A Spineless Column by Ronald L. Shimek, Ph.D.

We Owe A Lot To Brainless Dominance

It has been said, and rightly so, I think, that the icon for the coral reef aquarium hobby is a clownfish nestled down inside an anemone. However, if you asked any person at random to pick one animal that characterizes the marine environment, I suspect they would answer that it is a sea star or star fish. Sea stars are the animals everybody brings home from the beach to dry out and put on a shelf, there to remind them of the ocean while turning into a pathetic petrified reminder of its former glory.

Sea stars are members of the group of animals that scientists call the Class Asteroidea of the Phylum Echinodermata and they are certainly characteristic of marine environments. Indeed, they are found nowhere else, and throughout the ocean bottoms they are often the dominant animals. Their dominance is not often expressed in vast numbers, although they may be very abundant, but rather in the fact they are often keystone predators. Keystone predators are those predators whose activities control and structure their biological environment. Indeed, the term keystone predator was coined for the changes in the intertidal environment caused by the most common sea star on Pacific Coast of North America, the ochre star, Pisaster ochraceus (Figure 1).

Figure 1. Pisaster ochraceus, the Ochre star, this individual is about 5 inches in diameter. Of course, it isn't ochre colored. There are two common color varieties, and this is the most attractive, so that is what I took the picture of.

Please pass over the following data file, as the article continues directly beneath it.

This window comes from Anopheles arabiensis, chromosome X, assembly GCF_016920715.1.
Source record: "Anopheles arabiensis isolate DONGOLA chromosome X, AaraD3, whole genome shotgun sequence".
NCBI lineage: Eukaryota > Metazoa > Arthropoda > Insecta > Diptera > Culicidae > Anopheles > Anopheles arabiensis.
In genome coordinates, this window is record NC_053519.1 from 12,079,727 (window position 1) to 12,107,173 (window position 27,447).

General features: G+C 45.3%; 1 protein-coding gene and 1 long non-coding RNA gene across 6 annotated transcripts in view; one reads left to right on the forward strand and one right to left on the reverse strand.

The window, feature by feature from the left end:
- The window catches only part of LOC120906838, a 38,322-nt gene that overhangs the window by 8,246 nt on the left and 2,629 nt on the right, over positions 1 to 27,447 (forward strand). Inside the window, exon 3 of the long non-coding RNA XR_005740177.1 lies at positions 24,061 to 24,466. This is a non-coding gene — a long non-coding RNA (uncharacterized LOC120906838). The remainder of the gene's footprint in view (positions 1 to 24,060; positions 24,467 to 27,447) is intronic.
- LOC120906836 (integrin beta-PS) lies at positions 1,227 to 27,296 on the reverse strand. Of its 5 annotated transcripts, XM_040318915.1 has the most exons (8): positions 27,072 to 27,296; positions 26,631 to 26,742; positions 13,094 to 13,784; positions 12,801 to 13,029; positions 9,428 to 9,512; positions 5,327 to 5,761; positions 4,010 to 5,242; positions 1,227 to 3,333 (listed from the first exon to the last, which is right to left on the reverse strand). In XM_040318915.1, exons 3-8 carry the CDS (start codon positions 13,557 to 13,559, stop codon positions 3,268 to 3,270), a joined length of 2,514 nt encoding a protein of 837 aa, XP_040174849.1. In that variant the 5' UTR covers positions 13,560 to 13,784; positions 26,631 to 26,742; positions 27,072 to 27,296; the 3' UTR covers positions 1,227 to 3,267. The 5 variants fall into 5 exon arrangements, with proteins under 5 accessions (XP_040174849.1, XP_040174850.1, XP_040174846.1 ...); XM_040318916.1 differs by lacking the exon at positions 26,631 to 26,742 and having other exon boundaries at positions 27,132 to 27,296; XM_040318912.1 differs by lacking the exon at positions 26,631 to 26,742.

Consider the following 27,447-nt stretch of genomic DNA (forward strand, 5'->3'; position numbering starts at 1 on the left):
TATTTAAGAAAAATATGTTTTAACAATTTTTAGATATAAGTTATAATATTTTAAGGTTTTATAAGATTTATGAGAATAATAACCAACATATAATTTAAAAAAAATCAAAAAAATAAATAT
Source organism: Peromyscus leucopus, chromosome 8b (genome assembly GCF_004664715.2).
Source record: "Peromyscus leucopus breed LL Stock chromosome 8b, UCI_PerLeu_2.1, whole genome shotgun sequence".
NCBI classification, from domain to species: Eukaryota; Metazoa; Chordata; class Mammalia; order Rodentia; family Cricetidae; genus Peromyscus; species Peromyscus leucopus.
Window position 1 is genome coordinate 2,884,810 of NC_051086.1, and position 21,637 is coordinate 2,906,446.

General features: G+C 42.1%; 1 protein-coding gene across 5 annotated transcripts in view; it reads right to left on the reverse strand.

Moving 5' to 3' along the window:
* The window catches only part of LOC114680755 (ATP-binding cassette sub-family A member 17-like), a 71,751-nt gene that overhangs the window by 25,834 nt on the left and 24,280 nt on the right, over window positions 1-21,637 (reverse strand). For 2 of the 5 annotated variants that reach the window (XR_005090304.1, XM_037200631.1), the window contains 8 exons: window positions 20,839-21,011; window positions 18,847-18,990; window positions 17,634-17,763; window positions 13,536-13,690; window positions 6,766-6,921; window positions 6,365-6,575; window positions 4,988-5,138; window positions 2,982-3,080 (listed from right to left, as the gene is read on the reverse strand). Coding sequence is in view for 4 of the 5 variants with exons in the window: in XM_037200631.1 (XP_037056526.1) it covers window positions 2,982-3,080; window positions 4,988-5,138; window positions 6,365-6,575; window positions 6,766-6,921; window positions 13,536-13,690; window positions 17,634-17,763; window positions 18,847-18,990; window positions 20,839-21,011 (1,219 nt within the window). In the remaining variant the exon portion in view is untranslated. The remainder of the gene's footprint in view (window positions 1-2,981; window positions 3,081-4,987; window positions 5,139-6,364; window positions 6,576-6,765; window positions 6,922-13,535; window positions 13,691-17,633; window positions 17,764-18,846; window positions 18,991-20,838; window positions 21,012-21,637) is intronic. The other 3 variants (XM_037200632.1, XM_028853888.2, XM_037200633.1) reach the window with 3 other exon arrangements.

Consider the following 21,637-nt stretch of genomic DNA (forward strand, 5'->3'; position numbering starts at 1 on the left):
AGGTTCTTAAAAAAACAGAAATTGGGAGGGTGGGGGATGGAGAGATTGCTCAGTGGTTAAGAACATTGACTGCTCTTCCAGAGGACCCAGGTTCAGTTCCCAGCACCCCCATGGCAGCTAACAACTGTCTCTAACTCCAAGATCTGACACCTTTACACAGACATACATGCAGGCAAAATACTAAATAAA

Anyone who has been to a rocky seashore is probably familiar with the intertidal zonation of organisms on those shores. Zonation, in this sense, means that if you look at the shore from a distance, the life on it seems to form discrete layers all parallel to sea level. On the coast of the N. E. Pacific Ocean, the plants and animals characteristic of the terrestrial environment are not found down to the water's edge, but their distributions end several feet above sea level, creating a zone of substrate where neither terrestrial nor fully marine animals live. This is the intertidal zone, found between the highest and lowest tides. Typically the highest intertidal zone is a barren area of little evident life; it is often an area of bare rock or rock. It gets too much salt spray for terrestrial animals to tolerate, but not enough water coverage to keep marine life alive, only a hardy golden crustose lichen is found there. In areas exposed to a lot of wave action, the next lower zone is dominated by small California mussels, Mytilus californianus. Where the wave action is not as extreme, some different species of mussels are found. These are in the Mytilus edulis/trossulus/galloprovincialis complex of species; all of which are virtually identical in appearance. Just below this will be one or two zones covered in barnacles, with different barnacle species being the predominant space-filling organism in each layer. Descending further down in these intertidal areas, one often finds a zone dominated by clonal zooxanthellate sea anemones, Anthopleura elegentissma. Finally, below this are several zones dominated by various algae.